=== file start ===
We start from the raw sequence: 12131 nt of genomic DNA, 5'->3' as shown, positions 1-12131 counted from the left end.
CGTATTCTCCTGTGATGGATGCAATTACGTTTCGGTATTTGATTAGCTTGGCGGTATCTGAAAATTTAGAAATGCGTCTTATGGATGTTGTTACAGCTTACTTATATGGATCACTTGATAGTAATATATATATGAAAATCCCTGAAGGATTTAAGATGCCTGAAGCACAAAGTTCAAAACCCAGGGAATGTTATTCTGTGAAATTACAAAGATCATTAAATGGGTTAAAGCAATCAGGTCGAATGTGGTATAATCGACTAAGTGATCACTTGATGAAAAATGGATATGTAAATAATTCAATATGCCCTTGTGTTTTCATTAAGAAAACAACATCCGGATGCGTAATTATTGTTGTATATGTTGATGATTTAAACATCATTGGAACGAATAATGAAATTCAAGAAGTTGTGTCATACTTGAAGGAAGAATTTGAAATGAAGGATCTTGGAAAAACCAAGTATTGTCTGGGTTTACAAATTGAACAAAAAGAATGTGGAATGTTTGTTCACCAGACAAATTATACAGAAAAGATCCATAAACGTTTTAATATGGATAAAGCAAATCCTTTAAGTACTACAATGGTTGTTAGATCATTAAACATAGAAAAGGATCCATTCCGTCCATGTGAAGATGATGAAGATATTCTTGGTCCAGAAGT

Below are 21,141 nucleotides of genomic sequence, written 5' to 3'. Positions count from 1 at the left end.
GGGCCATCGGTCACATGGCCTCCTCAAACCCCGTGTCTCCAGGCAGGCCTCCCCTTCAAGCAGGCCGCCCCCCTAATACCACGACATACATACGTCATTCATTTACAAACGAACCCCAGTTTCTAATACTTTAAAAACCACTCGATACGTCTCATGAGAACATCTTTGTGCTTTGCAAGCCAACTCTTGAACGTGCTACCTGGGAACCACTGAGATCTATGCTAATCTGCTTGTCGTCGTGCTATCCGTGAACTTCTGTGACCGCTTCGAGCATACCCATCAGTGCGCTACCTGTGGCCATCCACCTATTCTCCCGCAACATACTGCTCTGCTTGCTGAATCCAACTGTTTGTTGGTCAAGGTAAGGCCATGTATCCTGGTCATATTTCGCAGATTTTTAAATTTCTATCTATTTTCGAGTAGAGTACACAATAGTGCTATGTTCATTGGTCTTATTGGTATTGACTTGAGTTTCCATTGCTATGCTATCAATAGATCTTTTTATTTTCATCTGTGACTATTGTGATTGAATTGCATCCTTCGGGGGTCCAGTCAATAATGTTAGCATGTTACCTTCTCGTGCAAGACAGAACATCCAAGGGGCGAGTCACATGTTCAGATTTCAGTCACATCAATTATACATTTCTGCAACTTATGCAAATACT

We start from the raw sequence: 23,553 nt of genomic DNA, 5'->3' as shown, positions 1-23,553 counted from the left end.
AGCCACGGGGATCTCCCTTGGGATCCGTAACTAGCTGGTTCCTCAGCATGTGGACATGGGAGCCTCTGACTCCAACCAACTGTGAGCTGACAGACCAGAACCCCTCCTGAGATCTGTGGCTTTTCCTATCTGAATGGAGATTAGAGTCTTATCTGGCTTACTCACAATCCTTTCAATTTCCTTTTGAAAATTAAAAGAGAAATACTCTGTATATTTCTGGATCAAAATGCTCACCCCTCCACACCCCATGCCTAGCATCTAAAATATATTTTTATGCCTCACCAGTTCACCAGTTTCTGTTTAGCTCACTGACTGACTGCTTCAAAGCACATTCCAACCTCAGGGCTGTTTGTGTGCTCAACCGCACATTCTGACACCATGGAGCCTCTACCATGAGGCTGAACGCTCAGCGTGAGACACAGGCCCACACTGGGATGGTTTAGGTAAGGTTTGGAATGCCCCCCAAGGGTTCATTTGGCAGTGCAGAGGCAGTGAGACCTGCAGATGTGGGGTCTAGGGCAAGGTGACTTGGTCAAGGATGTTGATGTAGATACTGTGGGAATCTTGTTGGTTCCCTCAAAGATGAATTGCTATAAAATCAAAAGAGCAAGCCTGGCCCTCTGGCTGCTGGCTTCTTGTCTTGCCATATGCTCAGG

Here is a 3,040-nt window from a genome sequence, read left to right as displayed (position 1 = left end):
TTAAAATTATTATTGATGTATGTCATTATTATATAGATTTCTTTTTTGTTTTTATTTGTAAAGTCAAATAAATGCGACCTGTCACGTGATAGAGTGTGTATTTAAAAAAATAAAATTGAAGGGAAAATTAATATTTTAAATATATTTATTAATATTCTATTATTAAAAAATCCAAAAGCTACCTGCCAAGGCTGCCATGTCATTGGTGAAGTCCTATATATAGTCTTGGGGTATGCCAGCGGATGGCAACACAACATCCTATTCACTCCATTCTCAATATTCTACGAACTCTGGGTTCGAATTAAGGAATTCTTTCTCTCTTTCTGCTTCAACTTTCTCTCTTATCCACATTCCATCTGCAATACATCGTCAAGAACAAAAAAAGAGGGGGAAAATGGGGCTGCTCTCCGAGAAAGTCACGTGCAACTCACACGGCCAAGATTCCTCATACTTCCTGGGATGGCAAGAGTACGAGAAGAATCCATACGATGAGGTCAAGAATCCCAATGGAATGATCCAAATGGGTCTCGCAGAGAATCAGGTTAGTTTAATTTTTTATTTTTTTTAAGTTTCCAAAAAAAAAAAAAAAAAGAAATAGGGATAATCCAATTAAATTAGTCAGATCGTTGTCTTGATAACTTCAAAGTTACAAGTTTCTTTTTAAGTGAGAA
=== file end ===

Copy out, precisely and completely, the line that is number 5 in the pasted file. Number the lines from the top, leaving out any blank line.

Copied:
We start from the raw sequence: 23,553 nt of genomic DNA, 5'->3' as shown, positions 1-23,553 counted from the left end.